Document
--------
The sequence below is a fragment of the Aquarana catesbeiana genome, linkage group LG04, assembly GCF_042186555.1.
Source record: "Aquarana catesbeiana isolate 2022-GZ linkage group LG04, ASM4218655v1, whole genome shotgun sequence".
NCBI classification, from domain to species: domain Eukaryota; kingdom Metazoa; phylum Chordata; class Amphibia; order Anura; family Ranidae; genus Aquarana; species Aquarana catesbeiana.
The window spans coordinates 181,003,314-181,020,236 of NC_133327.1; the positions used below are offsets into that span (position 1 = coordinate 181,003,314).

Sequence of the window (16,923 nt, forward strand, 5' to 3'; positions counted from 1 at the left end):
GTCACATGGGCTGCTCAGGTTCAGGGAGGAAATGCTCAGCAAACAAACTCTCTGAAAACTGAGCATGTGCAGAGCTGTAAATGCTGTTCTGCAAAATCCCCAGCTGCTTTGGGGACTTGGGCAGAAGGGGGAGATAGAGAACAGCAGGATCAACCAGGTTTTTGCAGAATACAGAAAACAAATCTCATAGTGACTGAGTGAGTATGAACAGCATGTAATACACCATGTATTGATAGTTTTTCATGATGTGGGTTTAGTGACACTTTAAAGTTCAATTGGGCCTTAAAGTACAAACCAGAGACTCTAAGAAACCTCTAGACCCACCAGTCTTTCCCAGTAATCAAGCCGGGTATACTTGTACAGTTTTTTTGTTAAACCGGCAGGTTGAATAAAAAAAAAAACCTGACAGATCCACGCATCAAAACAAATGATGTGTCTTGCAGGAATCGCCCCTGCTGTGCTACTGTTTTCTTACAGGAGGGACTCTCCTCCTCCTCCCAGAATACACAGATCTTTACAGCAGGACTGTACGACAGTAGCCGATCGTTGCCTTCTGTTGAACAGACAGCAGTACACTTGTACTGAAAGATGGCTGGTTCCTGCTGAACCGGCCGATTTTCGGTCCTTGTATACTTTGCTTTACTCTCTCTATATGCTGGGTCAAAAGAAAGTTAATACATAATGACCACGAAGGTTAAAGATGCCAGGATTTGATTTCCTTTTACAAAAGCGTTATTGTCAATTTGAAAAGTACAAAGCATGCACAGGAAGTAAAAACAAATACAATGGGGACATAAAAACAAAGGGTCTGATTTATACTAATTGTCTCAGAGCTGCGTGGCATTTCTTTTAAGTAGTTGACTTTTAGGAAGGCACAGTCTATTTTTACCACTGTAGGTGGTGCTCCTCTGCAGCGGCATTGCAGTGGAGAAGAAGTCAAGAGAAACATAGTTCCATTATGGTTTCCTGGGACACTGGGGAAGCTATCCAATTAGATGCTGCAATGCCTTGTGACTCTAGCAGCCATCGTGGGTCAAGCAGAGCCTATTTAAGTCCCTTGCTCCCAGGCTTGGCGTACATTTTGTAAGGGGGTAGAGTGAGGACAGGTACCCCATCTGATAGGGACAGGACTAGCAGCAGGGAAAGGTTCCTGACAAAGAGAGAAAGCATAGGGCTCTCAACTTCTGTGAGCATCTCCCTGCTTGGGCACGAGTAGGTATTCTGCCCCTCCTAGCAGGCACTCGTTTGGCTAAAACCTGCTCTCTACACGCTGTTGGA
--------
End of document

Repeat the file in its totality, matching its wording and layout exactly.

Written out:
The sequence below is a fragment of the Aquarana catesbeiana genome, linkage group LG04, assembly GCF_042186555.1.
Source record: "Aquarana catesbeiana isolate 2022-GZ linkage group LG04, ASM4218655v1, whole genome shotgun sequence".
NCBI classification, from domain to species: domain Eukaryota; kingdom Metazoa; phylum Chordata; class Amphibia; order Anura; family Ranidae; genus Aquarana; species Aquarana catesbeiana.
The window spans coordinates 181,003,314-181,020,236 of NC_133327.1; the positions used below are offsets into that span (position 1 = coordinate 181,003,314).

Sequence of the window (16,923 nt, forward strand, 5' to 3'; positions counted from 1 at the left end):
GTCACATGGGCTGCTCAGGTTCAGGGAGGAAATGCTCAGCAAACAAACTCTCTGAAAACTGAGCATGTGCAGAGCTGTAAATGCTGTTCTGCAAAATCCCCAGCTGCTTTGGGGACTTGGGCAGAAGGGGGAGATAGAGAACAGCAGGATCAACCAGGTTTTTGCAGAATACAGAAAACAAATCTCATAGTGACTGAGTGAGTATGAACAGCATGTAATACACCATGTATTGATAGTTTTTCATGATGTGGGTTTAGTGACACTTTAAAGTTCAATTGGGCCTTAAAGTACAAACCAGAGACTCTAAGAAACCTCTAGACCCACCAGTCTTTCCCAGTAATCAAGCCGGGTATACTTGTACAGTTTTTTTGTTAAACCGGCAGGTTGAATAAAAAAAAAAACCTGACAGATCCACGCATCAAAACAAATGATGTGTCTTGCAGGAATCGCCCCTGCTGTGCTACTGTTTTCTTACAGGAGGGACTCTCCTCCTCCTCCCAGAATACACAGATCTTTACAGCAGGACTGTACGACAGTAGCCGATCGTTGCCTTCTGTTGAACAGACAGCAGTACACTTGTACTGAAAGATGGCTGGTTCCTGCTGAACCGGCCGATTTTCGGTCCTTGTATACTTTGCTTTACTCTCTCTATATGCTGGGTCAAAAGAAAGTTAATACATAATGACCACGAAGGTTAAAGATGCCAGGATTTGATTTCCTTTTACAAAAGCGTTATTGTCAATTTGAAAAGTACAAAGCATGCACAGGAAGTAAAAACAAATACAATGGGGACATAAAAACAAAGGGTCTGATTTATACTAATTGTCTCAGAGCTGCGTGGCATTTCTTTTAAGTAGTTGACTTTTAGGAAGGCACAGTCTATTTTTACCACTGTAGGTGGTGCTCCTCTGCAGCGGCATTGCAGTGGAGAAGAAGTCAAGAGAAACATAGTTCCATTATGGTTTCCTGGGACACTGGGGAAGCTATCCAATTAGATGCTGCAATGCCTTGTGACTCTAGCAGCCATCGTGGGTCAAGCAGAGCCTATTTAAGTCCCTTGCTCCCAGGCTTGGCGTACATTTTGTAAGGGGGTAGAGTGAGGACAGGTACCCCATCTGATAGGGACAGGACTAGCAGCAGGGAAAGGTTCCTGACAAAGAGAGAAAGCATAGGGCTCTCAACTTCTGTGAGCATCTCCCTGCTTGGGCACGAGTAGGTATTCTGCCCCTCCTAGCAGGCACTCGTTTGGCTAAAACCTGCTCTCTACACGCTGTTGGA